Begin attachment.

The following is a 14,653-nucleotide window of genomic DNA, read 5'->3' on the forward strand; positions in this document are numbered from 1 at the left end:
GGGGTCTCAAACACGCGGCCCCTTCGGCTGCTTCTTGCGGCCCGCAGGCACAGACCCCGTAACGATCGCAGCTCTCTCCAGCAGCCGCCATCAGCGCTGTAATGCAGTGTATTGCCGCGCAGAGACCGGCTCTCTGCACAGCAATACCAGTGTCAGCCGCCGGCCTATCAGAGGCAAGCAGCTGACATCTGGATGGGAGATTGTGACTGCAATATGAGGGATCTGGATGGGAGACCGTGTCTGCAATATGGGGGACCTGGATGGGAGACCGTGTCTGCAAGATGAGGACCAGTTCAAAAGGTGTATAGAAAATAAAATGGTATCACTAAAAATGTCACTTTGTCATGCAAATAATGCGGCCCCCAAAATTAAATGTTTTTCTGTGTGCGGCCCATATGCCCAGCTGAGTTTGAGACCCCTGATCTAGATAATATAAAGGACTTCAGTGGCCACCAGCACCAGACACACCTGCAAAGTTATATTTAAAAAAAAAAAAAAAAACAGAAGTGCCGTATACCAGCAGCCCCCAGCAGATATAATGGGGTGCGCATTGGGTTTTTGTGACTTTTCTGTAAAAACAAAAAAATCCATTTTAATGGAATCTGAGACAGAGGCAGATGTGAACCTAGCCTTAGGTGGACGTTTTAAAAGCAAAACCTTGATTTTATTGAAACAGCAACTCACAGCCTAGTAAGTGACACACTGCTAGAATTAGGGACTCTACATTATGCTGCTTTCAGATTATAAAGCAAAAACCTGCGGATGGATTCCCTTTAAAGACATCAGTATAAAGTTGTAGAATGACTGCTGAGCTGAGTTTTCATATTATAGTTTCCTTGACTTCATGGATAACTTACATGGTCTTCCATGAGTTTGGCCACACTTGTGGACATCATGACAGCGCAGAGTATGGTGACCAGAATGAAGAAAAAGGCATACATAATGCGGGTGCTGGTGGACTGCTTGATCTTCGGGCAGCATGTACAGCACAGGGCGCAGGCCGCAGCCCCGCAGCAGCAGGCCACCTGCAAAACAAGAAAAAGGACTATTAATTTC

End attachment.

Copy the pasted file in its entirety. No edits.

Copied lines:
The following is a 14,653-nucleotide window of genomic DNA, read 5'->3' on the forward strand; positions in this document are numbered from 1 at the left end:
GGGGTCTCAAACACGCGGCCCCTTCGGCTGCTTCTTGCGGCCCGCAGGCACAGACCCCGTAACGATCGCAGCTCTCTCCAGCAGCCGCCATCAGCGCTGTAATGCAGTGTATTGCCGCGCAGAGACCGGCTCTCTGCACAGCAATACCAGTGTCAGCCGCCGGCCTATCAGAGGCAAGCAGCTGACATCTGGATGGGAGATTGTGACTGCAATATGAGGGATCTGGATGGGAGACCGTGTCTGCAATATGGGGGACCTGGATGGGAGACCGTGTCTGCAAGATGAGGACCAGTTCAAAAGGTGTATAGAAAATAAAATGGTATCACTAAAAATGTCACTTTGTCATGCAAATAATGCGGCCCCCAAAATTAAATGTTTTTCTGTGTGCGGCCCATATGCCCAGCTGAGTTTGAGACCCCTGATCTAGATAATATAAAGGACTTCAGTGGCCACCAGCACCAGACACACCTGCAAAGTTATATTTAAAAAAAAAAAAAAAAACAGAAGTGCCGTATACCAGCAGCCCCCAGCAGATATAATGGGGTGCGCATTGGGTTTTTGTGACTTTTCTGTAAAAACAAAAAAATCCATTTTAATGGAATCTGAGACAGAGGCAGATGTGAACCTAGCCTTAGGTGGACGTTTTAAAAGCAAAACCTTGATTTTATTGAAACAGCAACTCACAGCCTAGTAAGTGACACACTGCTAGAATTAGGGACTCTACATTATGCTGCTTTCAGATTATAAAGCAAAAACCTGCGGATGGATTCCCTTTAAAGACATCAGTATAAAGTTGTAGAATGACTGCTGAGCTGAGTTTTCATATTATAGTTTCCTTGACTTCATGGATAACTTACATGGTCTTCCATGAGTTTGGCCACACTTGTGGACATCATGACAGCGCAGAGTATGGTGACCAGAATGAAGAAAAAGGCATACATAATGCGGGTGCTGGTGGACTGCTTGATCTTCGGGCAGCATGTACAGCACAGGGCGCAGGCCGCAGCCCCGCAGCAGCAGGCCACCTGCAAAACAAGAAAAAGGACTATTAATTTC